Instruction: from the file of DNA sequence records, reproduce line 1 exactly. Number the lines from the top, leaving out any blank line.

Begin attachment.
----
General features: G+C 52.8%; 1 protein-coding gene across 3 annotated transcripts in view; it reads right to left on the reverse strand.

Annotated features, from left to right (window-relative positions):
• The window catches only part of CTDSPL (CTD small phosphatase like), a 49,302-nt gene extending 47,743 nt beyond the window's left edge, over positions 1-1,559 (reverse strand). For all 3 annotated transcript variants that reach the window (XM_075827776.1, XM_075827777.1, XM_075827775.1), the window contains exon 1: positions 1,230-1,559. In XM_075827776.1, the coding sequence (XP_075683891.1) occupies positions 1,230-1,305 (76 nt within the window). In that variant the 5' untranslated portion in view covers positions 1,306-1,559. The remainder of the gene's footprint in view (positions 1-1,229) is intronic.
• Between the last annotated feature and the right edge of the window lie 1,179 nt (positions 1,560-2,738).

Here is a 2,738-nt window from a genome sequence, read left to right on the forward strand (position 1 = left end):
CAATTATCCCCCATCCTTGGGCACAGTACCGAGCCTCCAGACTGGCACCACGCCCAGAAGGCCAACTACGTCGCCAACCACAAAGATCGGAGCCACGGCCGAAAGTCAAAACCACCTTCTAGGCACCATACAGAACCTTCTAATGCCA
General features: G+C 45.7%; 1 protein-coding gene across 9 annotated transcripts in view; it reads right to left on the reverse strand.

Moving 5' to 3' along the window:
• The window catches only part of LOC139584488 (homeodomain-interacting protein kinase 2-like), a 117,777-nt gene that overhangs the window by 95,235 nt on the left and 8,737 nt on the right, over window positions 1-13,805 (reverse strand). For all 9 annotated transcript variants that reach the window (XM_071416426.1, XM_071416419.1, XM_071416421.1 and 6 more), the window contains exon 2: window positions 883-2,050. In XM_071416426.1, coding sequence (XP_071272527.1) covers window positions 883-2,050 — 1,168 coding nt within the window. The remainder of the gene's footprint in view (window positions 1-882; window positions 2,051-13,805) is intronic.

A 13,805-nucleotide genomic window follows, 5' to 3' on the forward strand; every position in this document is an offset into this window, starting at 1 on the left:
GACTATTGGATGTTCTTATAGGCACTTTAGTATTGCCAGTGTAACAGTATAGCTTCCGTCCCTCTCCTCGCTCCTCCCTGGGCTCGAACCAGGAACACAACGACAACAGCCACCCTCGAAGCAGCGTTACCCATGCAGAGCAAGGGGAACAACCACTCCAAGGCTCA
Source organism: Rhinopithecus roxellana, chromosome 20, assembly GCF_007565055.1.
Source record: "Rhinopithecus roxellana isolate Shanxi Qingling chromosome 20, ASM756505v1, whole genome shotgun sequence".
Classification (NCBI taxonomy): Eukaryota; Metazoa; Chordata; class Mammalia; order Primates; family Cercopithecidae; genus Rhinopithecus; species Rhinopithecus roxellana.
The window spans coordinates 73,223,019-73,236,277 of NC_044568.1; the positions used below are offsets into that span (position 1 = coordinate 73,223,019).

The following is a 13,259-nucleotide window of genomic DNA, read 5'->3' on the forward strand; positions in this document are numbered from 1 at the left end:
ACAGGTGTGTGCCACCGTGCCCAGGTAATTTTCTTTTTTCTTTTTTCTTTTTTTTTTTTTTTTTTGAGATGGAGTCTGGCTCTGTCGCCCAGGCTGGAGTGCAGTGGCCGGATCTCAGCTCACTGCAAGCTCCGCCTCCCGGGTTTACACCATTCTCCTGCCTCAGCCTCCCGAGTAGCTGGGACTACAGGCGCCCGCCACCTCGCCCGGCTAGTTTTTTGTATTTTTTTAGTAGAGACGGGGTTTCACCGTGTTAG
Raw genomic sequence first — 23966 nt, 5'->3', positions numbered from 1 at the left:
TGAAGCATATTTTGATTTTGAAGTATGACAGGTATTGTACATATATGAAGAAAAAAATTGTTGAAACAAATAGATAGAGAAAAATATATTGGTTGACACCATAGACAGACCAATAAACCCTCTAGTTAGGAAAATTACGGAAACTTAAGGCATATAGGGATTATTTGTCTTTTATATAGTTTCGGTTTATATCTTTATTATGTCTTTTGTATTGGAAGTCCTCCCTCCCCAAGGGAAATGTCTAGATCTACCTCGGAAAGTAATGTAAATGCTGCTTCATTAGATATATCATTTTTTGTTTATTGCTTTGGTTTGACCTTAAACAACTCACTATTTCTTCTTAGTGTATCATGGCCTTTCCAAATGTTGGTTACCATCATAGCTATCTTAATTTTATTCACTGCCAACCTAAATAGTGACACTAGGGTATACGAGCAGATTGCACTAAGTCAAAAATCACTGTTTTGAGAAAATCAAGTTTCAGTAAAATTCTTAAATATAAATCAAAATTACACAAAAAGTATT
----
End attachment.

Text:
General features: G+C 52.8%; 1 protein-coding gene across 3 annotated transcripts in view; it reads right to left on the reverse strand.